“We don’t make a fortune there is no pressure on us to make massive profits as there may be at some of the bigger schools.”

Brand identity

Being a trusted brand can also help if you are looking to succeed. Bettys Cookery School near Harrogate celebrates its 18th birthday this year. It was founded in 2001 by Betty & Taylors chair, Lesley Wild, who wanted to create a space that would provide off-the-job training for staff, a space for young people to learn about food and cooking and somewhere that Bettys’ craftspeople could showcase what they do and share those skills with the public.

Lisa Bennison, senior cookery school tutor believes the increased interest in cookery schools could be down to a gap in people’s knowledge.

“I believe we are still seeing people attending courses who unfortunately missed out on food education, maybe they didn’t have opportunity to cook along with their parents, or grandparents, and see a gap in their knowledge.

“Food is always in fashion, it’s a fundamental of life. Cookery shows still seem to dominate our TV screens and there is a constant stream of new cook books.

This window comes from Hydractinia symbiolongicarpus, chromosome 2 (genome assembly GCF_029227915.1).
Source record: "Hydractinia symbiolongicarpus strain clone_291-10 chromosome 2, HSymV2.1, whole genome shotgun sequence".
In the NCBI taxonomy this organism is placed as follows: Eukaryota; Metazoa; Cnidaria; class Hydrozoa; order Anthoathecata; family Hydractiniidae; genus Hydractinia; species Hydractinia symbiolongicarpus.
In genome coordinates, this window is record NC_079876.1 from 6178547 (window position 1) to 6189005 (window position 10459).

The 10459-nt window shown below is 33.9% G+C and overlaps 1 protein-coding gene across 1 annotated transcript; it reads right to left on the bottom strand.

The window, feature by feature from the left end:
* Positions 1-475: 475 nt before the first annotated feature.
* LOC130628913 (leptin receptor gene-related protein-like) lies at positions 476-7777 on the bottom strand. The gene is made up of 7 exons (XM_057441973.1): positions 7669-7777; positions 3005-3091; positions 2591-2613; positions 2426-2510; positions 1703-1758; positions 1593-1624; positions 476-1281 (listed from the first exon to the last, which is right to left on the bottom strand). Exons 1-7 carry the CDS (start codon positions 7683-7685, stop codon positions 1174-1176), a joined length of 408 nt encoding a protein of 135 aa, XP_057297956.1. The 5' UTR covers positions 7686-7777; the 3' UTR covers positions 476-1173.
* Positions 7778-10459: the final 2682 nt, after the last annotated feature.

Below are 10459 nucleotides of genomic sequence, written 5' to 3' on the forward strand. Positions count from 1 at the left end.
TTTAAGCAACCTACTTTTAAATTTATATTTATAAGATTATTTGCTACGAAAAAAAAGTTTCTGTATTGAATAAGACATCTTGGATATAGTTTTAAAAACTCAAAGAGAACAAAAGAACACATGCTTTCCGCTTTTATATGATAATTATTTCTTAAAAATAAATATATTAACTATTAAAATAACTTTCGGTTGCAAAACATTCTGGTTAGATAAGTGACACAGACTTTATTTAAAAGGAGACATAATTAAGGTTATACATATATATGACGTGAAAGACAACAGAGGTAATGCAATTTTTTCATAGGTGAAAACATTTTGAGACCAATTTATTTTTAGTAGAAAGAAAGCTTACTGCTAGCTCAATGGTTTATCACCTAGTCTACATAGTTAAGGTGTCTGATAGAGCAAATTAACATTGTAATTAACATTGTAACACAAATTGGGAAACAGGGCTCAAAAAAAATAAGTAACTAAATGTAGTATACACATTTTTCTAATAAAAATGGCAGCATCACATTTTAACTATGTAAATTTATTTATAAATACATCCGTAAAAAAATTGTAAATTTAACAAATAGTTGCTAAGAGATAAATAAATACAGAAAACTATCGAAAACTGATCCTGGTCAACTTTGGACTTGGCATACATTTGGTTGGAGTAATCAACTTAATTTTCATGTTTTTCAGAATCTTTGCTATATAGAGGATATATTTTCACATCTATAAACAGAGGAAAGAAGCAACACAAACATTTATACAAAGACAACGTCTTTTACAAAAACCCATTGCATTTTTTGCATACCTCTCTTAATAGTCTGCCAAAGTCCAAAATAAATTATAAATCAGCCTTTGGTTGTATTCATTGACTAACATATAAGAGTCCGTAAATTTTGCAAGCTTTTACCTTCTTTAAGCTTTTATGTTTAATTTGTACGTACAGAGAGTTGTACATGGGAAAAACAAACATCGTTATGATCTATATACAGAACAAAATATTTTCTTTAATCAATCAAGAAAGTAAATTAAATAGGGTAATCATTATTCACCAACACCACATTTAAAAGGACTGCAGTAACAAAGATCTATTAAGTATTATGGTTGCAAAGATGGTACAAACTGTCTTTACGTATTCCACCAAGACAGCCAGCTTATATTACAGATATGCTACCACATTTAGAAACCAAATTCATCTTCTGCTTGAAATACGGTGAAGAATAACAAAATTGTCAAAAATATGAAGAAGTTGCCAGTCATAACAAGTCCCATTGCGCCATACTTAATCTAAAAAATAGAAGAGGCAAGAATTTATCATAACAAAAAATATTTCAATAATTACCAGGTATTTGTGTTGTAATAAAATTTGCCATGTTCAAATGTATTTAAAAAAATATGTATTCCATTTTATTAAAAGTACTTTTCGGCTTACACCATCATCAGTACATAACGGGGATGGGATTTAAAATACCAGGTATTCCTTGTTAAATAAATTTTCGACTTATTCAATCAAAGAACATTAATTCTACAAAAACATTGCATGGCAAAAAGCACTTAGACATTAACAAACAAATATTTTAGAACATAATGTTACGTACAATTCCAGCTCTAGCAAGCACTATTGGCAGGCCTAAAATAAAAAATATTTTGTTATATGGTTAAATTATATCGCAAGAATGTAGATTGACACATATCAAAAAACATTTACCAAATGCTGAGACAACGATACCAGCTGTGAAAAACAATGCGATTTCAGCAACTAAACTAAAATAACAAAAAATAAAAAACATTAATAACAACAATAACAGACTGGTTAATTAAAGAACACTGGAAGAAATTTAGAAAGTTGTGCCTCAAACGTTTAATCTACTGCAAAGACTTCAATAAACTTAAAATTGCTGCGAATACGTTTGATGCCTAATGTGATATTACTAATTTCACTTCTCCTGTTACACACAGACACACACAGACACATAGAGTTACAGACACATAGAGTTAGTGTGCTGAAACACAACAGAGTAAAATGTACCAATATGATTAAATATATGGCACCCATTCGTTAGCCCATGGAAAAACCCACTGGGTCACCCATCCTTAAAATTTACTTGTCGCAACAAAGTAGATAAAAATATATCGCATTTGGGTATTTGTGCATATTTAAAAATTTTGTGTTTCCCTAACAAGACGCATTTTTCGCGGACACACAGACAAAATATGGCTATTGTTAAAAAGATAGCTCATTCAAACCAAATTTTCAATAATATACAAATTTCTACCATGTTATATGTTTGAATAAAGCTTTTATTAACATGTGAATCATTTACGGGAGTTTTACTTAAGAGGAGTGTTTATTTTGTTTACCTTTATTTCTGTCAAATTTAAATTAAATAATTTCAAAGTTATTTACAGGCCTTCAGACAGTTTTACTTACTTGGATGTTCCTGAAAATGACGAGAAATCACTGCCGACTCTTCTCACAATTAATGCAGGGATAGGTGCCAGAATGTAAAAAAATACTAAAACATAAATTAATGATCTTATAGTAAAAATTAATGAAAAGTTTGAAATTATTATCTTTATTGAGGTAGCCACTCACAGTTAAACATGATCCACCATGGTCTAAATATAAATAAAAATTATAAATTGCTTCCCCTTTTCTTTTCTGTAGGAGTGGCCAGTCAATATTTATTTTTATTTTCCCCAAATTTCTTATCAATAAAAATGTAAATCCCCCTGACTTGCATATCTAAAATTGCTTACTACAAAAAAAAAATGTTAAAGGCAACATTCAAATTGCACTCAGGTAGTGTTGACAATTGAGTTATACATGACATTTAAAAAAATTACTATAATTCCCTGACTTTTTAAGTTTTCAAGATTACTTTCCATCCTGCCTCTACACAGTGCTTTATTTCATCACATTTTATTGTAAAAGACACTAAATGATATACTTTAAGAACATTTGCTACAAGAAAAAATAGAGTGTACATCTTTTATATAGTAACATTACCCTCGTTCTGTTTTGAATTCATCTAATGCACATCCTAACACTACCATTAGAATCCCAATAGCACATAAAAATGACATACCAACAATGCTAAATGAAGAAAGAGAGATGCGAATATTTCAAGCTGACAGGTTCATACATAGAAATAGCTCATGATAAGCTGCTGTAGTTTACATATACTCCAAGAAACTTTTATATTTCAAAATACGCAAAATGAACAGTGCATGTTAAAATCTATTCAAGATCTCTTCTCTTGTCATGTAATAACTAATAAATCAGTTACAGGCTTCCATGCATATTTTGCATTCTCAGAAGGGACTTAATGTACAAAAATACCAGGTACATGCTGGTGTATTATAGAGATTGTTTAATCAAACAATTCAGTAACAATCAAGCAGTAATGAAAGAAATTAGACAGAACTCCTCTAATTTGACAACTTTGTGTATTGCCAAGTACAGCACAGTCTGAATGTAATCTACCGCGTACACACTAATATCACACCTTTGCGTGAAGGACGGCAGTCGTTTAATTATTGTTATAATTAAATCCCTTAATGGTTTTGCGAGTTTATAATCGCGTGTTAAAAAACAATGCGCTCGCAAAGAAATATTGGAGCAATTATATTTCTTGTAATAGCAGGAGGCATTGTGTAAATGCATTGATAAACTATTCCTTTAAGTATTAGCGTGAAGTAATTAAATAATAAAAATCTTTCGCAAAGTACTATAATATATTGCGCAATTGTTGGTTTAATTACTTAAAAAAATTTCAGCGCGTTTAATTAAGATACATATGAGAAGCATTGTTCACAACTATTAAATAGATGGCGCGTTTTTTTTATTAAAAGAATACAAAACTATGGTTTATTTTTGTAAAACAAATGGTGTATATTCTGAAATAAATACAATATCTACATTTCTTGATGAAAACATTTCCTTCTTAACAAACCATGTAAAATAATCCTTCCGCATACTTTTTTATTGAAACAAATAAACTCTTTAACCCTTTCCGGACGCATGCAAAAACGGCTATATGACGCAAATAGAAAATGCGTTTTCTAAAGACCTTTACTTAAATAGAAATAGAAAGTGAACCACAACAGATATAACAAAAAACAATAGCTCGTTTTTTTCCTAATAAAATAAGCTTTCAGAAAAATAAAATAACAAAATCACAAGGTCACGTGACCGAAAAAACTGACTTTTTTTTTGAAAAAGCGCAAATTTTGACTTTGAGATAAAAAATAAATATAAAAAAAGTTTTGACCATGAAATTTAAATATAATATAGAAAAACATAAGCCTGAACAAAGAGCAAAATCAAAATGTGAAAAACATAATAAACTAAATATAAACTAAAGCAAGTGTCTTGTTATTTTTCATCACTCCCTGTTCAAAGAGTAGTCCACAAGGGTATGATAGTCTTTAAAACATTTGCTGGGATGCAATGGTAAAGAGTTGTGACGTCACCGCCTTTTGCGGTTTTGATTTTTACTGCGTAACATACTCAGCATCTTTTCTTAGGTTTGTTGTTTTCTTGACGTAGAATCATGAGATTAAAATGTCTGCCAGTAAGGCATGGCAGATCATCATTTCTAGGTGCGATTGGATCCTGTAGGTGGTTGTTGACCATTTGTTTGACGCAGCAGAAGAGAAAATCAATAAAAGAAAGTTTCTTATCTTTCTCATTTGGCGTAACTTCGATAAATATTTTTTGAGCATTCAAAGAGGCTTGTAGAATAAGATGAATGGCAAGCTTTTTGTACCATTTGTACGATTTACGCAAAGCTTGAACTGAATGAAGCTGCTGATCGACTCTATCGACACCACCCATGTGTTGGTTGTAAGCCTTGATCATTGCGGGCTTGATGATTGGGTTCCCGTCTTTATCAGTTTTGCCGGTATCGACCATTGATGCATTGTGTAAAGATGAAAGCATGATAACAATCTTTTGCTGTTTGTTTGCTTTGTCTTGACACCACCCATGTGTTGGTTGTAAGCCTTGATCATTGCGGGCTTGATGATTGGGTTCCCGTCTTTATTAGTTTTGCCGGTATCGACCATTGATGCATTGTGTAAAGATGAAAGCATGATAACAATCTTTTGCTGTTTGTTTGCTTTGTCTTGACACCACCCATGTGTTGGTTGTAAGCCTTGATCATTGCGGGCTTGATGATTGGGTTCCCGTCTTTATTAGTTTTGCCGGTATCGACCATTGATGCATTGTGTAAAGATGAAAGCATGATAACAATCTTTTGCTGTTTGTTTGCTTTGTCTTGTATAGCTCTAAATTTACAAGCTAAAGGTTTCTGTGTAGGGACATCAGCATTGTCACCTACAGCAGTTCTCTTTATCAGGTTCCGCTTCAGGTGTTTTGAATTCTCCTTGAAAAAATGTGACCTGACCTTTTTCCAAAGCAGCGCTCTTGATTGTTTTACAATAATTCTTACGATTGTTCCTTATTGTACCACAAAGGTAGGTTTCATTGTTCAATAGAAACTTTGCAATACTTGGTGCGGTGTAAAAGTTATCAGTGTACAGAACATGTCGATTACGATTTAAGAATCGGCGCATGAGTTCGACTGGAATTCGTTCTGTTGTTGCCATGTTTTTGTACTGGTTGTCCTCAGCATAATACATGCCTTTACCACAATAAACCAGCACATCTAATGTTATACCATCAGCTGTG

“Today people are more focused on eating well and not being wasteful. They want to know how to get the best out of the ingredients they buy and to share this with the family and friends. Learning to cook is really rewarding.”

A word of warning

Food writer Elaine Lemm, who has run cookery schools in this country and abroad, says it is not something to take on lightly.

“If you want to make a lot of money then don’t open a cookery school,” she says. “It is a lot of hard work but if you have a passion for it then it is very rewarding.

“There are a lot of cookery schools, especially in Yorkshire, the good ones stay and the others will fall by the wayside. As long as you are offering something different, done well then you can succeed but you will never be rich.”

This is just a snapshot of some of the cookery schools currently operating in Yorkshire - there are many more and it seems that if our love affair with cooking continues, there may be more in the not so distant future.